SILENT NIGHT definitely strays from the source material. We don’t get a young boy who witnesses a criminal dressed as Santa rape his mom and kill his dad. I’m of course not going to give away the punchline in SILENT NIGHT, but make sure you watch until the very end. Miller and Rothwell do a really nice job of adding their own spin on SILENT NIGHT, DEADLY NIGHT and what the killer Santa’s motivation is. SILENT NIGHT, to me, represents what a great remake truly is. We get the heart and spirit of the original with a new spin on the plot — that works. Miller, though, does makes sure to re-create some of the classic scenes from the original. Two scenes come immediately to mind: the scene with the creepy old grandfather who’s in a near catatonic state who ‘wakes up’ just long enough to tell his grandson how horrible and deadly Christmas actually is, and Miller re-creates Linnea Quigley’s death scene from the original. Both brought a smile to my face and the later also made me cringe.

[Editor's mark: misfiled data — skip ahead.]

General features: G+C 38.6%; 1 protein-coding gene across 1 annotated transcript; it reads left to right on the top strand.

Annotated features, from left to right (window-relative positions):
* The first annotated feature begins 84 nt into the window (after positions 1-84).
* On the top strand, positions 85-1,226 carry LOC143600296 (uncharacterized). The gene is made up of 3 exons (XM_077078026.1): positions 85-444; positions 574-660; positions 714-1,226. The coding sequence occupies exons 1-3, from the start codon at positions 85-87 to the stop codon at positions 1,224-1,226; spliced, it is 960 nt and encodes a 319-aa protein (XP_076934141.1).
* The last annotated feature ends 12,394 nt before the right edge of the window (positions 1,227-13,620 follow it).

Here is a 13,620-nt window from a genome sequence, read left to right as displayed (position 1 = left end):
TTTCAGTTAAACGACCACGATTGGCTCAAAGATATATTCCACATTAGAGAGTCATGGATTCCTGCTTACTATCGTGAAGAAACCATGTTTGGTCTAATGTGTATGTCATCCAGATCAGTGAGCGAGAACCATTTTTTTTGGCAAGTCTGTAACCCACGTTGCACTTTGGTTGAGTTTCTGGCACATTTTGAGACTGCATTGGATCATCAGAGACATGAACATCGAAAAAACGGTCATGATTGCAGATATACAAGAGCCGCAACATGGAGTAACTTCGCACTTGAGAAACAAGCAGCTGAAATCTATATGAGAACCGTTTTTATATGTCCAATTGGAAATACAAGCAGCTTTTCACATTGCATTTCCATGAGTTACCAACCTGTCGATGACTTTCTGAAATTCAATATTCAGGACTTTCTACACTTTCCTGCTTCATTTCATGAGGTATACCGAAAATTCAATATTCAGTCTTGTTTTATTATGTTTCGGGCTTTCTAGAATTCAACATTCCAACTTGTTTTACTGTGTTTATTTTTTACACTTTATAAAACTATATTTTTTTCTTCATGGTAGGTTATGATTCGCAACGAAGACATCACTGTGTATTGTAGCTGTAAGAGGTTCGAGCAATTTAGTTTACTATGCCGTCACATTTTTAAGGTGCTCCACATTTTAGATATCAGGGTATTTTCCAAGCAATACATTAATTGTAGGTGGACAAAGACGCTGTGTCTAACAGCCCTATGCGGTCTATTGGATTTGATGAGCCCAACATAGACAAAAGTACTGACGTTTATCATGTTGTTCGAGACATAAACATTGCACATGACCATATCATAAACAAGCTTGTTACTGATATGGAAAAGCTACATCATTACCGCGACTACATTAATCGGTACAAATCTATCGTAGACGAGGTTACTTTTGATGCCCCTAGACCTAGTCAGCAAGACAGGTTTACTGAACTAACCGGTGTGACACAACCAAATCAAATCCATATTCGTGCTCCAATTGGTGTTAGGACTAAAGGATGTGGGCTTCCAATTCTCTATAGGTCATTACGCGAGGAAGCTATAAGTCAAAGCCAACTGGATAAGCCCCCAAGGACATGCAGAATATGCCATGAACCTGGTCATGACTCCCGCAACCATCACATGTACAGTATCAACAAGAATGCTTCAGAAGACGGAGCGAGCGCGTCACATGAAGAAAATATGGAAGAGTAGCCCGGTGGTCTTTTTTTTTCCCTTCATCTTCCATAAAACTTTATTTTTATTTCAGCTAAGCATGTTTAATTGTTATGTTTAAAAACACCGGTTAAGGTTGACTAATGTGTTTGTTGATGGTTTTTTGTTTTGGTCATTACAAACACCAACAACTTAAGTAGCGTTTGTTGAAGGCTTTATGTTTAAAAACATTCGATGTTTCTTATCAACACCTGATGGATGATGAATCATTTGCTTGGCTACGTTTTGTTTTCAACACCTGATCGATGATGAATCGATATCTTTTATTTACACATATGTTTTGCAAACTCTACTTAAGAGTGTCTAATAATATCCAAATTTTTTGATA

I really enjoyed SILENT NIGHT and I think you will too. Whether you’ve seen the original and loved it (like myself) or you’ve never even heard of the original (for shame), SILENT NIGHT works and you can tell that Miller and Rothwell really loved working on this film. The film, though, isn’t perfect (what film is??). All McDowell’s Sheriff Cooper character does is talk in cliches and hyperbole and he really doesn’t do anything. I love McDowell, but his character was kind of a waste. In another scene, Deputy Aubrey calls her dad (the ex-cop) and tells him not to go to the Santa costume contest because the sheriff’s department is hunting down a killer Santa. Her father’s response: “Aahhh; you’re not the first Bradimore to take down a killer Santa on Christmas Eve.” And Aubrey never follows up on this little tidbit of info!! Seriously; didn’t think that was important there, Columbo? And the town’s Reverend (Curtis Moore) is such a slimy, lascivious pervert I can’t believe he hasn’t been run out of town.
The positives, though, far outweigh the negatives. I really enjoyed SILENT NIGHT and will be making it a new addition to my list of Holiday Horrors to watch every year. Don’t miss this one.
Director: Steven C. Miller
Plot: 4 out of 5 stars
Gore: 7 out of 10 skulls
Zombie Mayhem: 0 out of 5 brains
Reviewed by Scott Shoyer